If you are re-evaluating your relationship with church, you are not alone.
As we move from online worship and distanced activities to in-person church life, many decision moments come our way. This return to in-person church activities is a major transition for those of us connected to our congregations.
Did you notice the competing thoughts and feelings rising in you when the opportunity to return to in-person activities presented itself: Am I going back? What are we going back to? What’s this excitement about? What’s this boredom or discouragement about? Do we have to put on nice clothes to participate?
If that’s you, welcome to the great re-evaluation experience of 2021. Since the pandemic was so pervasive, affecting everyone in our world, it introduced uncertainty into so much of our lives. Perhaps it’s natural then, at least for those interested in growth, to re-evaluate most everything, church included.
When perceived in this way, we understand the sorting and sifting in the aftermath of a pandemic as normal and expected.
If you are there, you are in good company. So many of us are giving attention to our relationships with our churches, resulting in four broad approaches to church life.
Before describing them, I’ll note one experience shared by at least three of the four — relief. So many are breathing a deep sigh of relief, simply glad to be back in-person. Even while writing this, I’m aware of the variance across this USA where some churches are still online or heavily masked. Others have been in-person for months. Regardless, with the vaccine widely available, many are relieved that restrictions are less necessary, opening doors to in-person interaction again.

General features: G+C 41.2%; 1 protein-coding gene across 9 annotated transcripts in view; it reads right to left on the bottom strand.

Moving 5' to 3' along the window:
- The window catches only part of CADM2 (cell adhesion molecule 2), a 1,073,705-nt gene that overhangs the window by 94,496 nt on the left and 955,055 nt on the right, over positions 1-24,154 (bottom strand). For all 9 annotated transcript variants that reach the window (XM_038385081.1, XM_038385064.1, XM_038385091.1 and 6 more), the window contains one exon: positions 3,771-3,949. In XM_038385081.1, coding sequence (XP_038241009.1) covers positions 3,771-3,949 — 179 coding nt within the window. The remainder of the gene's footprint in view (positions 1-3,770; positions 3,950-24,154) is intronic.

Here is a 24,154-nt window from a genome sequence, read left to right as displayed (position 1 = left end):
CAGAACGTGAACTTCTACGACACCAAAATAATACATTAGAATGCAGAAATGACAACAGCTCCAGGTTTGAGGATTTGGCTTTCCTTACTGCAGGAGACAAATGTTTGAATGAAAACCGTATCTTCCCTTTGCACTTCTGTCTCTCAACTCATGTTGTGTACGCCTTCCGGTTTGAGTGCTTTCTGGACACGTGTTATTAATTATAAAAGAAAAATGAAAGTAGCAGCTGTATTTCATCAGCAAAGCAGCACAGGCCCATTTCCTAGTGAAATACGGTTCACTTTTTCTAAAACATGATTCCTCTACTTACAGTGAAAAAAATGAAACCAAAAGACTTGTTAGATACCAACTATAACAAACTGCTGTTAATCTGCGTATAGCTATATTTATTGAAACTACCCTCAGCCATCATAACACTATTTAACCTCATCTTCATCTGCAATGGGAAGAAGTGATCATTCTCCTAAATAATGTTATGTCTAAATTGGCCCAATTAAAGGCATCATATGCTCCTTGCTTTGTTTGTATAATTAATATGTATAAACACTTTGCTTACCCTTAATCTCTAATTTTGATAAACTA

Beyond relief, here are four common approaches:
The Accepters. Just beyond relief is the abode of the Accepters. Certainly, they are glad to see people in-person, yet they are not very happy about higher engagement with their church.
Their view of their church is that participation is largely an unsatisfying experience. They believe their church is a boring, low-energy culture, without much promise in the present or future. But something prevents the Accepters from leaving — deep roots, significant relationships, fear of life disruption, need for normalcy, benefit to a specific family member, traditionalism, or duty, among other dynamics.
“They don’t expect others to join their church, but they are not leaving their church.”
They aren’t very optimistic about the future, and they don’t expect others to join their church, but they are not leaving their church. They accept what is, experiencing church life as unsatisfying, yet they tell themselves this is as good as it gets given all the dynamics of their lives. They accept what is, with low-level disappointment.
The Affirmers. Beyond their relief, the Affirmers are largely appreciative of the way their churches are functioning. They are those whose attitude toward church is mostly uncritical affirmation. They find their churches satisfying, living into an expression of church which resonates with them, resulting in contentment.
The Affirmers relate to their churches with varying degrees of health and functionality. Healthy Affirmers are genuinely convinced their churches are mostly moving along in the right direction. These Affirmers can look at their churches critically, noticing the problems and obstacles to missional progress, avoiding naivety. Less healthy Affirmers lack the critical eye, unable or unwilling to notice the downsides of their church. For them, loyalty means always affirming nearly everything, whether missionally congruent or not.